Has not been, is of interest though the question on introducing such possibilities is how to keep them as unobtrusive as possible, and as generically relevant as possible to other output formats (which is why the focus on object numbers). Unobtrusive refers both to the markup (where there is no big problem with introducing optional extras); and, more challengingly how to minimise impact on competing ideas/interests, such allowing the addition of semantic tags which could be tied to objects, mapped against the objects that contain them, (permitting mapping and mining of content in various ways that would be largely agnostic of output format - object numbering being an attempt to move beyond output format based content locators (such as page numbers). The desire being to (be a meta markup and) maintain agnosticism as to what is being generated and in development to favor solutions of that nature. Keep bridging LaTeX, XML, SQL ... make use of objects and serialisation for mapping whether against content or meta-content (such as semantic [or additional structural] markers).
Should be possible to modify code, it is GPLv3, should be possible either to modify existing modules or write an independent module for generating bespoke latex. Generic improvements are welcome for inclusion/incorporation in the existing code base.
If there are tools to generate mathematical/scientific formula from latex to images (jpg, png), the latex parser could conceivably be used to make these available to other output formats.
This at present needs to be done "manually" and it is probably necessary to alter the sample search form. The following is a helpful response from one of the contributors of GiN to Postgresql Oleg Bartunov 2006-12-06:
"I have tsearch2 slides which introduces tsearch2 ‹http://www.sai.msu.su/~megera/wiki/tsearch2slides›
FTS in PostgreSQL is provided by tsearch2, which should works without any indices (GiST or GIN) ! Indices provide performance, not functionality.
In your example I'd do ( simple way, just for demo):
0. compile, install tsearch2 and load tsearch2 into your database
cd contrib/tsearch2; make&&make&&install&&make installcheck; psql DB < tsearch2.sql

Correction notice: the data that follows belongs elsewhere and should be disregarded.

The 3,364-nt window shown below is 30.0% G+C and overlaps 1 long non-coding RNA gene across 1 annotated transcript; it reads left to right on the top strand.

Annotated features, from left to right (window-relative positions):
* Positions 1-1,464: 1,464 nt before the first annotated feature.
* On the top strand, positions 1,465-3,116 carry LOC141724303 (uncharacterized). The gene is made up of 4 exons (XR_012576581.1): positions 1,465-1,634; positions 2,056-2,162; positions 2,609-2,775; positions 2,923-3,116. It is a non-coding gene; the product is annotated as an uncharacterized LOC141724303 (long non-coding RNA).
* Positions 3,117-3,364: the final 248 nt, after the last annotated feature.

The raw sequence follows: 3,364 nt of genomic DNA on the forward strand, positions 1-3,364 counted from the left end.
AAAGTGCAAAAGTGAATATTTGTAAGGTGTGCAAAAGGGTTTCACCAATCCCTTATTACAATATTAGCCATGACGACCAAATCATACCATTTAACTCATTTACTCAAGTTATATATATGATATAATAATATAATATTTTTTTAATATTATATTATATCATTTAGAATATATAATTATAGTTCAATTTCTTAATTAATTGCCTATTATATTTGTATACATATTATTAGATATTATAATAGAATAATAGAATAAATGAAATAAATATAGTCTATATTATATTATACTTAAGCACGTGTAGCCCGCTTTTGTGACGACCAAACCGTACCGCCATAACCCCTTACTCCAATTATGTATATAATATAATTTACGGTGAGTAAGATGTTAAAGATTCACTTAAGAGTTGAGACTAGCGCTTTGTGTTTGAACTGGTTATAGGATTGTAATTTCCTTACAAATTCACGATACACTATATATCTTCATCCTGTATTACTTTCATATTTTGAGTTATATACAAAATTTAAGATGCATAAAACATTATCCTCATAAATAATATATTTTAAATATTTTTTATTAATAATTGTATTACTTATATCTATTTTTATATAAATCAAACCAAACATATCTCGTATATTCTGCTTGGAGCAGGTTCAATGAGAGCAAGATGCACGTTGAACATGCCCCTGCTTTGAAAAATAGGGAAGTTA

1. Add column fts, which holds tsvector
alter table documents add column fts tsvector;
2. Fill fts column
update document set fts = to_tsvector(clean);
3. create index - just for performance !
create index fts_gin_idx on document using gin(fts);
4. Run vacuum
vacuum analyze document;
Now you can search:
select lid, metadata_tid, rank_cd(fts, q,2)as rank from document, plainto_tsquery('markup syntax') q where q @@ fts order by rank desc limit 10;
Heard good things about Ferret, but have not used it. The output directory structure and content produced by SiSU is very uniform. Have looked at a couple of other engines (hyperestraier, lucene). There it was enough to identify the files that needed to be indexed and pass them to the search indexing tool. Some Unix rune doing the job, such as:
find /home/ralph/sisu_www -type f | \
egrep '/sisu_www/(sisu|document_archive)/.+?.html$' | \
egrep -v '(doc|concordance).html$' | \
estcmd gather -sd casket -
you would have to experiment with what gives the desired result, the file doc.html is the complete text in html (there are additional smaller html segments), and plain.txt the document as a text file. It may be possible to index the text file and return the html document.
None. In the early days of its release a Mac friend built and run the ruby code part that did not rely on system calls to bits like the latex engine. That is already some years back. He was not into writing or document markup, and did it as a favour at the time. I have not followed up that thread of development.
It should however be possible, much of the output relies on plain ruby, and the system commands to latex etc. could be made appropriate for the underlying OS.
Version 1 was finally released on December 21, 2009, and largely to make a version 1 branch available as version 2 was in the pipeline with an imminent release. Most of SiSU was mature and stable long before the release of version 1.
Input and output of version 1 and 2 are largely the same with the following significant exceptions. On the input side, document headers, that is metadata and processing instructions have changed in version 2. On the output side, version 2 was introduced with EPUB documents as a possible output, and over time is likely to be developed further.
Version 2 introduces a new processing layer, which relies more on the programming language Ruby' s objects (and regular expressions), than version 1 does which relies on regular expressions. The thinking behind version 1 use of regular expressions was that it made it more straightforward to switch languages for processing, as many languages support regular expressions; the thinking behind version 2 was version 1 was more complicated than it need be, and since Ruby was the language used, why not make programming more straightforward, as it would be easier to develop further.
Version 1 was removed with the introduction of the version 3 development branch